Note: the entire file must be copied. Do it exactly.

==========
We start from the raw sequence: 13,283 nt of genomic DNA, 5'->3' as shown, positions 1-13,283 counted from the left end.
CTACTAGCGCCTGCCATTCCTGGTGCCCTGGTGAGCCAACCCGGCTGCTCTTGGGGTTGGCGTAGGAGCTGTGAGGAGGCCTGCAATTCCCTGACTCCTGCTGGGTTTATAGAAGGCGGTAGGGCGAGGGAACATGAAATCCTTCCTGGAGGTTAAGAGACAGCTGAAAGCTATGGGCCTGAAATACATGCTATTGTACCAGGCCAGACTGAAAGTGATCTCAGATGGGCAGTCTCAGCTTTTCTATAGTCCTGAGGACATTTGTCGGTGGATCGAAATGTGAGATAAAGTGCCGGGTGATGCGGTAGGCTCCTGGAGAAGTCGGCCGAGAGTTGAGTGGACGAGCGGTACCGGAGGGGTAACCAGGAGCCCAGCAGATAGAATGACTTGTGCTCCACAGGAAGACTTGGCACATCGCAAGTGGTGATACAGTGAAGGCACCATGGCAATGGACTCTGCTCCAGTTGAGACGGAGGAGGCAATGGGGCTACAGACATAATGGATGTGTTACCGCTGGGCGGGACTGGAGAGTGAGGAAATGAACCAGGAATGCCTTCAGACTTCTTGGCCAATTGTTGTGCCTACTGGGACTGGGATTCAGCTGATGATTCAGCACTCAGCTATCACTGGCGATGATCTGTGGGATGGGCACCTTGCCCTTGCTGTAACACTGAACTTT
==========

We start from the raw sequence: 13,283 nt of genomic DNA, 5'->3' as shown, positions 1-13,283 counted from the left end.
CTACTAGCGCCTGCCATTCCTGGTGCCCTGGTGAGCCAACCCGGCTGCTCTTGGGGTTGGCGTAGGAGCTGTGAGGAGGCCTGCAATTCCCTGACTCCTGCTGGGTTTATAGAAGGCGGTAGGGCGAGGGAACATGAAATCCTTCCTGGAGGTTAAGAGACAGCTGAAAGCTATGGGCCTGAAATACATGCTATTGTACCAGGCCAGACTGAAAGTGATCTCAGATGGGCAGTCTCAGCTTTTCTATAGTCCTGAGGACATTTGTCGGTGGATCGAAATGTGAGATAAAGTGCCGGGTGATGCGGTAGGCTCCTGGAGAAGTCGGCCGAGAGTTGAGTGGACGAGCGGTACCGGAGGGGTAACCAGGAGCCCAGCAGATAGAATGACTTGTGCTCCACAGGAAGACTTGGCACATCGCAAGTGGTGATACAGTGAAGGCACCATGGCAATGGACTCTGCTCCAGTTGAGACGGAGGAGGCAATGGGGCTACAGACATAATGGATGTGTTACCGCTGGGCGGGACTGGAGAGTGAGGAAATGAACCAGGAATGCCTTCAGACTTCTTGGCCAATTGTTGTGCCTACTGGGACTGGGATTCAGCTGATGATTCAGCACTCAGCTATCACTGGCGATGATCTGTGGGATGGGCACCTTGCCCTTGCTGTAACACTGAACTTT